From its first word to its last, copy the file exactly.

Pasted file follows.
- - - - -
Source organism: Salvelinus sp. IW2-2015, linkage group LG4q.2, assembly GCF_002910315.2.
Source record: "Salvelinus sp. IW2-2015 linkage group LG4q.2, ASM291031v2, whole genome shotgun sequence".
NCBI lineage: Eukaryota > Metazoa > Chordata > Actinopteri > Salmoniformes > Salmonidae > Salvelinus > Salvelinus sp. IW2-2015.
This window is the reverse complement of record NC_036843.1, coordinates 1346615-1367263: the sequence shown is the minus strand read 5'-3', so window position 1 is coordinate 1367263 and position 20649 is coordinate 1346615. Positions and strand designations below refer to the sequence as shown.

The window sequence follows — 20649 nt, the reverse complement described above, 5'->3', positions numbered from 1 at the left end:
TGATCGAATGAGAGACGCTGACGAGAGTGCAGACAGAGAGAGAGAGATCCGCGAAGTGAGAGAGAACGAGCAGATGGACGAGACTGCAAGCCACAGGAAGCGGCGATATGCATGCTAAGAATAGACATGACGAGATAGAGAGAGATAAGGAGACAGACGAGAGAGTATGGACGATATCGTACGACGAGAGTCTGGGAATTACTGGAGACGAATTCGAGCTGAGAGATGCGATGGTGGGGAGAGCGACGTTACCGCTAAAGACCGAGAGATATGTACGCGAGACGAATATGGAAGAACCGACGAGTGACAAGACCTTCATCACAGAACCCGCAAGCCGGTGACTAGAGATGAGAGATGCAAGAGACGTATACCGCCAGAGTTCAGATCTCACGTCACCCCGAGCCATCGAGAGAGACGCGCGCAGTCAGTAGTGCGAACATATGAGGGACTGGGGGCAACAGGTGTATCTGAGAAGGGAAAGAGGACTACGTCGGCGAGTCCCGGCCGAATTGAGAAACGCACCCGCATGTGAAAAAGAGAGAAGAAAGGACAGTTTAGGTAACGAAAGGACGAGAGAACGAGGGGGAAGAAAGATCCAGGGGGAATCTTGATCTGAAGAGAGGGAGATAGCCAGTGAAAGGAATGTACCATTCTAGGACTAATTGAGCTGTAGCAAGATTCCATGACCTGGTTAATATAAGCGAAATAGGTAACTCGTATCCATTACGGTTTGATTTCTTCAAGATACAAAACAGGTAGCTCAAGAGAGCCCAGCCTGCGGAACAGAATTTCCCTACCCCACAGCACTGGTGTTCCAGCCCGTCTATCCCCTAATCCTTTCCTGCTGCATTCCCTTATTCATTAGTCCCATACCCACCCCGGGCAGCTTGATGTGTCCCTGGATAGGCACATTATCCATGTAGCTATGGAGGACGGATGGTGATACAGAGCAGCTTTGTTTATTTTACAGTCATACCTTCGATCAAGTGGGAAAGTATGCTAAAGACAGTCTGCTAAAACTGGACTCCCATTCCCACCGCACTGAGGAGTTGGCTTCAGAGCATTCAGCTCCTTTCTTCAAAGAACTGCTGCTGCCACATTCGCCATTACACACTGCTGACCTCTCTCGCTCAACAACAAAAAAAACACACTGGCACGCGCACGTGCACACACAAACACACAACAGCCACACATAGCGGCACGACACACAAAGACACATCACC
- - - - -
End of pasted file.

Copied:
Source organism: Salvelinus sp. IW2-2015, linkage group LG4q.2, assembly GCF_002910315.2.
Source record: "Salvelinus sp. IW2-2015 linkage group LG4q.2, ASM291031v2, whole genome shotgun sequence".
NCBI lineage: Eukaryota > Metazoa > Chordata > Actinopteri > Salmoniformes > Salmonidae > Salvelinus > Salvelinus sp. IW2-2015.
This window is the reverse complement of record NC_036843.1, coordinates 1346615-1367263: the sequence shown is the minus strand read 5'-3', so window position 1 is coordinate 1367263 and position 20649 is coordinate 1346615. Positions and strand designations below refer to the sequence as shown.

The window sequence follows — 20649 nt, the reverse complement described above, 5'->3', positions numbered from 1 at the left end:
TGATCGAATGAGAGACGCTGACGAGAGTGCAGACAGAGAGAGAGAGATCCGCGAAGTGAGAGAGAACGAGCAGATGGACGAGACTGCAAGCCACAGGAAGCGGCGATATGCATGCTAAGAATAGACATGACGAGATAGAGAGAGATAAGGAGACAGACGAGAGAGTATGGACGATATCGTACGACGAGAGTCTGGGAATTACTGGAGACGAATTCGAGCTGAGAGATGCGATGGTGGGGAGAGCGACGTTACCGCTAAAGACCGAGAGATATGTACGCGAGACGAATATGGAAGAACCGACGAGTGACAAGACCTTCATCACAGAACCCGCAAGCCGGTGACTAGAGATGAGAGATGCAAGAGACGTATACCGCCAGAGTTCAGATCTCACGTCACCCCGAGCCATCGAGAGAGACGCGCGCAGTCAGTAGTGCGAACATATGAGGGACTGGGGGCAACAGGTGTATCTGAGAAGGGAAAGAGGACTACGTCGGCGAGTCCCGGCCGAATTGAGAAACGCACCCGCATGTGAAAAAGAGAGAAGAAAGGACAGTTTAGGTAACGAAAGGACGAGAGAACGAGGGGGAAGAAAGATCCAGGGGGAATCTTGATCTGAAGAGAGGGAGATAGCCAGTGAAAGGAATGTACCATTCTAGGACTAATTGAGCTGTAGCAAGATTCCATGACCTGGTTAATATAAGCGAAATAGGTAACTCGTATCCATTACGGTTTGATTTCTTCAAGATACAAAACAGGTAGCTCAAGAGAGCCCAGCCTGCGGAACAGAATTTCCCTACCCCACAGCACTGGTGTTCCAGCCCGTCTATCCCCTAATCCTTTCCTGCTGCATTCCCTTATTCATTAGTCCCATACCCACCCCGGGCAGCTTGATGTGTCCCTGGATAGGCACATTATCCATGTAGCTATGGAGGACGGATGGTGATACAGAGCAGCTTTGTTTATTTTACAGTCATACCTTCGATCAAGTGGGAAAGTATGCTAAAGACAGTCTGCTAAAACTGGACTCCCATTCCCACCGCACTGAGGAGTTGGCTTCAGAGCATTCAGCTCCTTTCTTCAAAGAACTGCTGCTGCCACATTCGCCATTACACACTGCTGACCTCTCTCGCTCAACAACAAAAAAAACACACTGGCACGCGCACGTGCACACACAAACACACAACAGCCACACATAGCGGCACGACACACAAAGACACATCACC